> > > > > > serializing / writing and reading / deserializing, caching those
> > > > states
> > > > > > could save us a lot of reads.
> > > > > >
> > > > > > 2. Cutting down the transaction count is a significant refactoring
> > so
> > > > I
> > > > > > would start a new branch for that (maybe ODE 2.0?). And we're
> > going to
> > > > > > need a lot of tests to chase regressions :)
> > > > > >
> > > > > > I think 1 could go without a branch. It's not trivial but I
don't
> > > > think
> > > > > > it would take more than a couple of weeks (I would have to get
> > deeper
> > > > into
> > > > > > the code to give a better evaluation).
> > > > > >
> > > > > > On 6/6/07, Alex Boisvert < boisvert@intalio.com> wrote:
> > > > > > >
> > > > > > > Howza,
> > > > > > >
> > > > > > > I started testing a short-lived process implementing a
single
> > > > > > > request-response operation.  The process structure is as
> > follows:
> > > > > > >
> > > > > > > -Receive Purchase Order
> > > > > > > -Do some assignments (schema mappings)
> > > > > > > -Invoke CRM system to record the new PO
> > > > > > > -Do more assignments (schema mappings)
> > > > > > > -Invoke ERP system to record a new work order
> > > > > > > -Send back an acknowledgment
> > > > > > >
> > > > > > > Some deployment notes:
> > > > > > > -All WS operations are SOAP/HTTP
> > > > > > > -The process is deployed as "in-memory"
> > > > > > > -The CRM and ERP systems are mocked as Axis2 services (as
dumb
> > as
> > > > can
> > > > > > > be to
> > > > > > > avoid bottlenecks)
> > > > > > >
> > > > > > > After fixing a few minor issues (to handle the load), and
fixing
> > a
> > > > few
> > > > > > >
> > > > > > > obvious code inefficiencies which gave us roughly a 20%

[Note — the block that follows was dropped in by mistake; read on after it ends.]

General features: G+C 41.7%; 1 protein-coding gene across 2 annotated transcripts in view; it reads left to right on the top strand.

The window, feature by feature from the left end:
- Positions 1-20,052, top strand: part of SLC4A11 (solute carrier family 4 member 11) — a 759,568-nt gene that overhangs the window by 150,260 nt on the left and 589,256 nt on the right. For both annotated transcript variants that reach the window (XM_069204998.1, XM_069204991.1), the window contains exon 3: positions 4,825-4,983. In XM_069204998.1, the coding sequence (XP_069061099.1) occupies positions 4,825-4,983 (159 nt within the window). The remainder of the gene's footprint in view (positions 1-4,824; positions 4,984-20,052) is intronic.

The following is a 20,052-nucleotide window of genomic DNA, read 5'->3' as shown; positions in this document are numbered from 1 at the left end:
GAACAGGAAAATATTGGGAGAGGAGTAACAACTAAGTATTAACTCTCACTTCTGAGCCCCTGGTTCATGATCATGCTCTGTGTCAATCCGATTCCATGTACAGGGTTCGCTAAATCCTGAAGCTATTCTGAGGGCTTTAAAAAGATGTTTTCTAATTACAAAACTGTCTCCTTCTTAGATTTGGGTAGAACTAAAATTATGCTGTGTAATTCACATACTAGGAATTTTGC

gain, we
> > are
> > > > > > > now
> > > > > > > near-100% CPU utilization.  (I'm testing on my dual-core
system)
> > > > As
> > > > > > > it
> > > > > > > stands, Ode clocks about 70 transactions per second.
> > > > > > >
> > > > > > > Is this good?  I'd say there's room for improvement.  Based
on
> > > > > > > previous work
> > > > > > > in the field, I estimate we could get up to 300-400
> > > > > > > transactions/second.
> > > > > > >
> > > > > > > How do we improve this?  Well, looking at the end-to-end
> > execution
> > > > of
> > > > > > > the
> > > > > > > process, I counted 4 thread-switches and 4 JTA
> > transactions.  Those
> > > > > > > are not
> > > > > > > really necessary, if you ask me.  I think significant
> > improvements
> > > > > > > could be
> > > > > > > made if we could run this process straight-through, meaning
in a
> > > > > > > single
> > > > > > > thread and a single transaction.  (Not to mention it would
make
> > > > things
> > > > > > >
> > > > > > > easier to monitor and measure ;)
> > > > > > >
> > > > > > > Also, to give you an idea, the top 3 areas where we spend
most
> > of
> > > > our
> > > > > > > CPU
> > > > > > > today are:
> > > > > > >
> > > > > > > 1) Serialization/deserialization of the Jacob state (I'm
> > evaluating
> > > > > > > about
> > > > > > > 40-50%)
> > > > > > > 2) XML marshaling/unmarshaling (About 10-20%)
> > > > > > > 3) XML processing:  XPath evaluation + assignments (About
> > 10-20%)
> > > > > > >
> > > > > > > (The rest would be about 20%; I need to load up JProbe
or DTrace
> > to
> > > > > > > provide
> > > > > > > more accurate measurements.  My current estimates are a
mix of
> > > > > > > non-scientific statistical sampling of thread dumps and
a quick
> > run
> > > > > > > with the
> > > > > > > JVM's built-in profiler)
> > > > > > >
> > > > > > > So my general question is...  how do we get started on
the
> > single
> > > > > > > thread +
> > > > > > > single transaction refactoring?    Anybody already gave
some
> > > > thoughts
> > > > > > > to
> > > > > > > this?  Are there any pending design issues before we start?
 How
> > do
> > > > we
> > > > > > > work
> > > > > > > on this without disrupting other parts of the system? 
Do we
> > start a
> > > > > > > new
> > > > > > > branch?
> > > > > > >
> > > > > > > alex
> > > > > > >
> > > > > >
> > > > > >
> > > > >
> > > >
> > >
> >
>